Danielle Minson — How You Help
How You Help: “Being Hungry is the Worst Feeling”: Family of 6 Helped by Heldman Family Food Pantry
“Being hungry is the worst feeling!” says 12-year old Nathan. With a worn-looking blue down coat still on, he’s sitting with his mother and three siblings in a meeting room at Jewish Family Service Barbash Family Vital Support Center in Clifton. “I would be hungry sometimes at school, too.” Now Nathan’s family has help. Inside the Vital Support Center is the Jewish Family Service Heldman Family Food Pantry, which offers free food, including kosher items, to those in need. (Names and details have been changed to protect privacy.)
Nathan’s mom, Marci, lost her job as a bookkeeper in August, and they had been living off her husband Ben’s minimum-wage job. It wasn’t enough. “A friend told me about the food pantry here two months ago,” said Marci. “I am so grateful that we now have this help and my family will make it through Hanukkah and until I can find work again.”
“Some of our clients have tears in their eyes when they see that they will be able to feed their families this holiday season,” said Sandee Golden, Food Pantry and Volunteer Manager at Jewish Family Service.
According to the Freestore Foodbank, over 80,000 local children under 18 are food insecure. Nearly 40 percent of Cincinnati residents reported at least occasional difficulties obtaining food, according to the Cincinnati Health Department. The nonprofit Green Umbrella says that 16 percent of Cincinnati households are food insecure.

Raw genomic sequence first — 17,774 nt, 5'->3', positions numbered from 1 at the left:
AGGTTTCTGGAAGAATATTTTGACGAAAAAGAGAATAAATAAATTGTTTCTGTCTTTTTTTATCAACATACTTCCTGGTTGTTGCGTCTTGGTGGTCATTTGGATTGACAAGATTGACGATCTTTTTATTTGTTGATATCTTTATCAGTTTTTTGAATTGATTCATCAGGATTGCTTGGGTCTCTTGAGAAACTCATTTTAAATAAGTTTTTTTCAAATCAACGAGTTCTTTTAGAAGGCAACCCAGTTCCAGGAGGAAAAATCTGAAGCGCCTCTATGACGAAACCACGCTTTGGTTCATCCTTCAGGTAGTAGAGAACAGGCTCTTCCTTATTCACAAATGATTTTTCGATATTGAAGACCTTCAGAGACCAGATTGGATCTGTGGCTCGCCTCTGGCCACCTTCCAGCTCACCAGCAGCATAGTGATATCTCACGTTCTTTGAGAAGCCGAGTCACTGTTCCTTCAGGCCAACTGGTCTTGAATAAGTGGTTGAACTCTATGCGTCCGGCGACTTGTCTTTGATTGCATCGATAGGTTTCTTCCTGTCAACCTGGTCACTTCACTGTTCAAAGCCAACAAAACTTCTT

“They are always so grateful. They just prove that the best part of my job is helping people,” said Lainey Dugan, the family’s case manager at the Vital Support Center.” Lainey’s job in part is to help the family problem-solve around financial issues, such as where they can cut expenses in a spending plan. She helped Marci apply for unemployment and also referred her to JVS Career Services to find a new position.
“Losing a job can be devastating, especially with four kids. It was really difficult to sort out everything. Worrying about enough food is heartbreaking. This circle of support,” said Marci, looking around the meeting room and inclining her head toward Lainey, “knowing that this community and JFS [Jewish Family Service] was able to support and walk with us, helped us feel hopeful.”
But for their youngest, Gabriel, coming here is definitely about the food. Though he was too shy to talk, it is clear that 4-year-old Gabriel feels at home at the Vital Support Center, and pulls his mom’s hand towards his favorite foods as they go—four kids, one mom, and one cart—up and down the food pantry aisles.
“We try to protect the kids from grownup troubles, but they know. Gabriel, was especially worried, but now he sleeps well,” said Marci. “We are on the way to recovery.”
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